A solar farm could be in the works for two large sites on Spartanburg's south side, S.C. Rep. Harold Mitchell said.
Mitchell confirmed talks are underway among various parties for a solar farm on the 40-acre site of the former IMC fertilizer plant and possibly, the 30-acre, city-owned Arkwright dump site. The city spent about $5.6 million to cap the former landfill — a process that was completed in 2012. Since the site was formerly used as a dump, the city would have to get state approval before developing the property in the future. In the past, city officials have said the site has very restricted uses.
Mitchell told a handful of people gathered at C.C. Woodson Community Center Thursday for an EPA public hearing that a solar farm could be an option for properties, which he said were too large for a single public entity, such as Spartanburg County, to maintain alone.
Mitchell mentioned the solar farm in response to a constituent question on the future of the former fertilizer plant site. South side residents who live near the former fertilizer site have worried another large industry could come back into their neighborhood. An EPA official said deed restrictions would be placed on the property.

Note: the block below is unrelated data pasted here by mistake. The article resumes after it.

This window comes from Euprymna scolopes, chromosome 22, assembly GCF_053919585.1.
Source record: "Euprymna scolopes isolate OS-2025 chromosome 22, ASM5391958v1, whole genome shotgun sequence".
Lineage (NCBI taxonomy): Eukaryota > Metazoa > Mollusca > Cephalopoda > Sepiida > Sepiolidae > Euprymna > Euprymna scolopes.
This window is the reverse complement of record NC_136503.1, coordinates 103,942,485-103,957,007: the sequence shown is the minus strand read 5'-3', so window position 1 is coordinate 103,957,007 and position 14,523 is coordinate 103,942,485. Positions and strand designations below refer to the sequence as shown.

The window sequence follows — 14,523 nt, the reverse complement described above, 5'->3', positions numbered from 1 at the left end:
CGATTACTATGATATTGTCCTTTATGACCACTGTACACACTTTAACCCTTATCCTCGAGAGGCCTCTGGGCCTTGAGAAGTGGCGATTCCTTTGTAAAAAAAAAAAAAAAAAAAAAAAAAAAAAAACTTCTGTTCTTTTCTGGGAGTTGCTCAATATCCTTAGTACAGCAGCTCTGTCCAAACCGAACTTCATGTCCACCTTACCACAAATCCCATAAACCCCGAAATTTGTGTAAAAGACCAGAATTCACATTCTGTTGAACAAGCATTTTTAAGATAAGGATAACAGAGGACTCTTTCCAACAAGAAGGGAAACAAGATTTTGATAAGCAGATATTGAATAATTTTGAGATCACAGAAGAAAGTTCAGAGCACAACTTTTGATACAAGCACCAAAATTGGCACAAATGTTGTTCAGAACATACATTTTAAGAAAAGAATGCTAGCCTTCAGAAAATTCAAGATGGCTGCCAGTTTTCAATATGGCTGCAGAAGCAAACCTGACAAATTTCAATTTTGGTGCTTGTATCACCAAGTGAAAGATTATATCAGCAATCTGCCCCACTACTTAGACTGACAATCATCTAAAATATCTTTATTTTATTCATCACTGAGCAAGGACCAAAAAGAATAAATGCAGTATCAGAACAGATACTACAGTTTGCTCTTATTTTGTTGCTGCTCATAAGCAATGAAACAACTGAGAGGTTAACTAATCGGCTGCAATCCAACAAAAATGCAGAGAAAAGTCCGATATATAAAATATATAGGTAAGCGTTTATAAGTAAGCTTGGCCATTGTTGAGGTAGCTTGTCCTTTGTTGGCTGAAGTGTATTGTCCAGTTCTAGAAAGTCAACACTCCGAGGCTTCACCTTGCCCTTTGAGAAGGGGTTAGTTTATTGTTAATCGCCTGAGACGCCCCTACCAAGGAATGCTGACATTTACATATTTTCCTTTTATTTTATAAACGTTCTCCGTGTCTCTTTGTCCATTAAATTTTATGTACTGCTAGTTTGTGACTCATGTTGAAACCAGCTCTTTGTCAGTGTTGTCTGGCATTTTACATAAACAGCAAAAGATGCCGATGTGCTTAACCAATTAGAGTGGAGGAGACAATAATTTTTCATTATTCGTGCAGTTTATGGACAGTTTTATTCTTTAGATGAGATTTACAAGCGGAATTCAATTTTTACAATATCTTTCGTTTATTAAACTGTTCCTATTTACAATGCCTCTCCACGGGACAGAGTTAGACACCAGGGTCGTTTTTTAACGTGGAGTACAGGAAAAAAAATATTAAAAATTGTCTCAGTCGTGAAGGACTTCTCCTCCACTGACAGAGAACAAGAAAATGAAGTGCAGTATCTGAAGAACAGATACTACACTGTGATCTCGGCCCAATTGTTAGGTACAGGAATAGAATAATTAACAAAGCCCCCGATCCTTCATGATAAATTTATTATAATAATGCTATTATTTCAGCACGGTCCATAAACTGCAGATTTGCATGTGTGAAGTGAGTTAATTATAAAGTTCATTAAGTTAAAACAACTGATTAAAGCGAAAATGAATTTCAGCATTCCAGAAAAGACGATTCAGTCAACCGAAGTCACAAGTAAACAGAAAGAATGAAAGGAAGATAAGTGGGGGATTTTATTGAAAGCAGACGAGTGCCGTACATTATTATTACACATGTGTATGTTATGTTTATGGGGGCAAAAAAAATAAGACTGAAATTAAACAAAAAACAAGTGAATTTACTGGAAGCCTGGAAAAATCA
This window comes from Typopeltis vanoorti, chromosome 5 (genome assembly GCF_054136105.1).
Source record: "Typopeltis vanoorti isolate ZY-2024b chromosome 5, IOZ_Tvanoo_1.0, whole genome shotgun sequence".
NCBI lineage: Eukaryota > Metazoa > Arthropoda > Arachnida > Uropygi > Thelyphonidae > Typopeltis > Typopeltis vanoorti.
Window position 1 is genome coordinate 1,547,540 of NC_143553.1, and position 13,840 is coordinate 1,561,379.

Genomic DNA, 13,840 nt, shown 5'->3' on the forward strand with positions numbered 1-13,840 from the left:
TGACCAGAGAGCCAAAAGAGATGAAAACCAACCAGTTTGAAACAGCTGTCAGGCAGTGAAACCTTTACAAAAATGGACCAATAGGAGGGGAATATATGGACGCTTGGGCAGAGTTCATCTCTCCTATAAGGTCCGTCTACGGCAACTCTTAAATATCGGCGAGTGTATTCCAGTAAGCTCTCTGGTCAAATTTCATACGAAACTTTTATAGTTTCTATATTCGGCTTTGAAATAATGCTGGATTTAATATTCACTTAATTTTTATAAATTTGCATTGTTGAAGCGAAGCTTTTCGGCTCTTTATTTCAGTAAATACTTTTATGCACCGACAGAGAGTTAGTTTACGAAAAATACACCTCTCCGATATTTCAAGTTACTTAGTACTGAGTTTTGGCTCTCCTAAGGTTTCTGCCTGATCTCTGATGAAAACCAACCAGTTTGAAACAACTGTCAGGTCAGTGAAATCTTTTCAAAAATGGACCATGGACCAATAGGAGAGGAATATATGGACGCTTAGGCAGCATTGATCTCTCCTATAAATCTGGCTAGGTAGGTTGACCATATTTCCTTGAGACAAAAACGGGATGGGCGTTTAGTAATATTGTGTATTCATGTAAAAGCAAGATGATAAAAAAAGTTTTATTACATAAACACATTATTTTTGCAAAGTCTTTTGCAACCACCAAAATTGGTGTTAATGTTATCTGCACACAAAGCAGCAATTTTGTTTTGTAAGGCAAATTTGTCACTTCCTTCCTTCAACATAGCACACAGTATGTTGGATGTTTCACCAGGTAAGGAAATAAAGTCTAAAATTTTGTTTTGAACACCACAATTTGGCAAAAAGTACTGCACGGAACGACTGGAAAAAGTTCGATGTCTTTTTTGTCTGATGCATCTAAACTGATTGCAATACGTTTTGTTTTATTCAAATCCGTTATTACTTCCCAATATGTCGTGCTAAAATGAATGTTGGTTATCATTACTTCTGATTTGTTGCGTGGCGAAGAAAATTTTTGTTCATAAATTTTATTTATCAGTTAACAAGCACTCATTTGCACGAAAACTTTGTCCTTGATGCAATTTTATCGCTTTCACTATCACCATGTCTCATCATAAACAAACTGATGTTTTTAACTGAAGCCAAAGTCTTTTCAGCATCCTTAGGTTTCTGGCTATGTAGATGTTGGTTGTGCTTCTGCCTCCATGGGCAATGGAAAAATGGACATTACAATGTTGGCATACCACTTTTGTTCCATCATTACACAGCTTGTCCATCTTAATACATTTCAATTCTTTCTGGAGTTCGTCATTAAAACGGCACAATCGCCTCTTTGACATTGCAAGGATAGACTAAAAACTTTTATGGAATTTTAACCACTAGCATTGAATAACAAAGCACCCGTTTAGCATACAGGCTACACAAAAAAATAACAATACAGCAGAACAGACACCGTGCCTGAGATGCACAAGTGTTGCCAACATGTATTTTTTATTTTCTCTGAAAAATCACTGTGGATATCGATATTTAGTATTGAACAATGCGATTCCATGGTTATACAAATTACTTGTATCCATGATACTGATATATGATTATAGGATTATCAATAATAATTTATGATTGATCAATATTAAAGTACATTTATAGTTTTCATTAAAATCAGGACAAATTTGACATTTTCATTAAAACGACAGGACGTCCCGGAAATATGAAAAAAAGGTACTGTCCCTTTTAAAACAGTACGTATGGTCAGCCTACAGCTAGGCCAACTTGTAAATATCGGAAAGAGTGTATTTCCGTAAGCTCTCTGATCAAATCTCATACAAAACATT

"We've been working with the city, Duke Energy and a solar company to try to see whether (a solar farm) would be feasible here," Mitchell said. "There is potential for reuse, and it's something worth exploring."
Mitchell said the discussions are in the preliminary stages, but the argument to bring a solar farm to the south side is bolstered by the S.C. House of Representatives recent passage of a solar energy bill that had the support of utility providers.
City of Spartanburg Communications Manager Will Rothschild said the city is always interested in exploring options for the former Arkwright landfill property. The site of the former fertilizer plant is outside the city limits.
"We're always interested in any possibilities for that site, and we're open to exploring options," Rothschild said.